Okay, this post should probably be called “Language and theology . . . sort of” but I didn’t want to put that many periods into a title.
As I mention in both of my sermons and as is completely and unavoidably obvious to anyone who knows me, I love language. I am limited to the English language, which is actually kind of pitiful, so I love the English language. It is a medium sized hobby of mine to keep an eye on the language to see what is happening to it and how my society is debasing all kinds of very useful words and rendering them useless. The word I use as an example in today’s sermons is “awesome” a word which has been rendered virtually void of meaning. There are other words that I am sure you can think of so I’ll leave that up to you.
There are some words that haven’t been all messed up yet, I think I mentioned a while ago that Philip Yancey puts “grace” into this category and I agree with him. The word that I am focused on today is “faithful.” This is a word that has maintained its positive connotations and, what is more, most of its meaning. What does it mean to be faithful? Is it more than not cheating on your partner? Yes, it is. The point I am hoping I made in these sermons is that being faithful is a fundamental quality of God; a quality on which we can depend.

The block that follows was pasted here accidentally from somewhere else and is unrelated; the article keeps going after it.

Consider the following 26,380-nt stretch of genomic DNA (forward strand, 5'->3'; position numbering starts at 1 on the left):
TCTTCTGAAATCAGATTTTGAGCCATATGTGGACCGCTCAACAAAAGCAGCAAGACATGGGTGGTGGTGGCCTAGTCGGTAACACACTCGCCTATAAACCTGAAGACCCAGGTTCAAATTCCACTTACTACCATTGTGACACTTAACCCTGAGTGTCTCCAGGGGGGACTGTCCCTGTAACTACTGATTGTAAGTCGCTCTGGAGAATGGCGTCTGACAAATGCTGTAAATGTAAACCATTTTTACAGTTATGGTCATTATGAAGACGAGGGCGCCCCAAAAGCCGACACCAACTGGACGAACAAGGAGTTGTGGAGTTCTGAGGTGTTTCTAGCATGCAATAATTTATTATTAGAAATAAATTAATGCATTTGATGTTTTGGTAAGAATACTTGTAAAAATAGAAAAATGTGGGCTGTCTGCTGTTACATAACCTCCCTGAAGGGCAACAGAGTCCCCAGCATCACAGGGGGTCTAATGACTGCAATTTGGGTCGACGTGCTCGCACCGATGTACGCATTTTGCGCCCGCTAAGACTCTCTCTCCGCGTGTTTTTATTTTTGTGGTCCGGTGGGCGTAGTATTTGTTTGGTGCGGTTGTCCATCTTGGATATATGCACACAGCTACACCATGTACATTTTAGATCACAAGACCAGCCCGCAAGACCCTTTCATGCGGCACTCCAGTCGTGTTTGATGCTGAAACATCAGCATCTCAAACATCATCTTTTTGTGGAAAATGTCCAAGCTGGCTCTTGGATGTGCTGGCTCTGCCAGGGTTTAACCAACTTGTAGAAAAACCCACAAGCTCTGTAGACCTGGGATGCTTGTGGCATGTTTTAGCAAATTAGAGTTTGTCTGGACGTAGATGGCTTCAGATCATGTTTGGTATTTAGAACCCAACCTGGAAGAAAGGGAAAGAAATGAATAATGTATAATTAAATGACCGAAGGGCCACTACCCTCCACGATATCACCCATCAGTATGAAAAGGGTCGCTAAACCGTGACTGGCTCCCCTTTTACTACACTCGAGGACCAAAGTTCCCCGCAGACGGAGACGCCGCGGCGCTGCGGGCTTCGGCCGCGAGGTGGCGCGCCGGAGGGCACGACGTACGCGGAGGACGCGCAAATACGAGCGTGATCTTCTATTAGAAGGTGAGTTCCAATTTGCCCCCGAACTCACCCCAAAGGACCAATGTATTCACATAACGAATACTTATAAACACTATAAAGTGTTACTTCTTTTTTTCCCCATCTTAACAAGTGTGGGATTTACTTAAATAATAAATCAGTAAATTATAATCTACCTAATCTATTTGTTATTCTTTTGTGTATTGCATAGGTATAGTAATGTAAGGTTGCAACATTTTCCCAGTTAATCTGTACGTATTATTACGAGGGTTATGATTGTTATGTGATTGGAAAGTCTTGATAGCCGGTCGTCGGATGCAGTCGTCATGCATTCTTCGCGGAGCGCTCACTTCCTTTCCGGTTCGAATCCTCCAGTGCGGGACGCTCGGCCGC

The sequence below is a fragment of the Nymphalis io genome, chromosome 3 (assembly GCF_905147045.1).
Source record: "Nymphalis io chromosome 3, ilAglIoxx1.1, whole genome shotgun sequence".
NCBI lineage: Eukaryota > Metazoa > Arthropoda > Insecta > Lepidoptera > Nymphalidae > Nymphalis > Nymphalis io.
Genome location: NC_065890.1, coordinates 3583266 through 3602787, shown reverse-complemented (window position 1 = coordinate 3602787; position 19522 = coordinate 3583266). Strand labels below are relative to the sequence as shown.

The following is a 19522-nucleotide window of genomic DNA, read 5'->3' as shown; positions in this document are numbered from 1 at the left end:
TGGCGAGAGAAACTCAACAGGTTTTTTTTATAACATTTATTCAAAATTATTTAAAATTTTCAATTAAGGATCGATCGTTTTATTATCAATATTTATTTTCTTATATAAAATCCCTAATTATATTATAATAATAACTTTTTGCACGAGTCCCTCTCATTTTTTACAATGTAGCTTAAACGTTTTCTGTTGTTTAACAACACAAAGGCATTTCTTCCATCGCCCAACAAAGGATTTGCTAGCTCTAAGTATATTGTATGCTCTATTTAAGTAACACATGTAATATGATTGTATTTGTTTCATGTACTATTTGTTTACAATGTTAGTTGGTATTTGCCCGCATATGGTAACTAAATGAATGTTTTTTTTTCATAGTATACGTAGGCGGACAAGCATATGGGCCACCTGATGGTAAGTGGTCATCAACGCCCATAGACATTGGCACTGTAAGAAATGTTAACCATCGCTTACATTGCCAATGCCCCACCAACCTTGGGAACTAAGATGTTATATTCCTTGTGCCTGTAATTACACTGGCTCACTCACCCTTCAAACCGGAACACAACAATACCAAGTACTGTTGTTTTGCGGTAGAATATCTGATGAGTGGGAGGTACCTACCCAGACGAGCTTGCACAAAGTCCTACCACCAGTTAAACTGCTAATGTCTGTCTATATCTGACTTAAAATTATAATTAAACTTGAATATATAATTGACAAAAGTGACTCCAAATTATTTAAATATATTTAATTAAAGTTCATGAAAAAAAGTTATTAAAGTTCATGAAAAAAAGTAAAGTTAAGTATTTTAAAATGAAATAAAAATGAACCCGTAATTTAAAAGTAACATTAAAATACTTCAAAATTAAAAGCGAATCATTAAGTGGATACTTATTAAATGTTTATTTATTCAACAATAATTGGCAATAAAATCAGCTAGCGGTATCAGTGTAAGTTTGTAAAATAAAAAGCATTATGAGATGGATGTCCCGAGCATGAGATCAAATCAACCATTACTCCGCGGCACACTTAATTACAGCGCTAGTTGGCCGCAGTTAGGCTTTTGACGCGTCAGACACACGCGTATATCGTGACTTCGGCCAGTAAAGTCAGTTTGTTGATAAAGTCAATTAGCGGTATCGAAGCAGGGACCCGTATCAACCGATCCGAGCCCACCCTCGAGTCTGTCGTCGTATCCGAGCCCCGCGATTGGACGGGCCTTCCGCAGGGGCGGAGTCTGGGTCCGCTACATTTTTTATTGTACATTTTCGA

Knox Presbyterian Faithful
St. Mark’s Presbyterian Faithful
On the off chance you are interested in how I became interested in words this way, assuming for the moment that I wasn’t born with this interest, it can probably be traced back to C. S. Lewis and his discussion of words in Mere Christianity. That interest was further fed by his An Experiment in Criticism, both of which I heartily commend to your attention.
PS I will be out of the country next week so there won’t be any sermons up here. I don’t make any promises that I will put anything up while I am away but if something strikes me that needs to be blogged about, I’ll be right on it.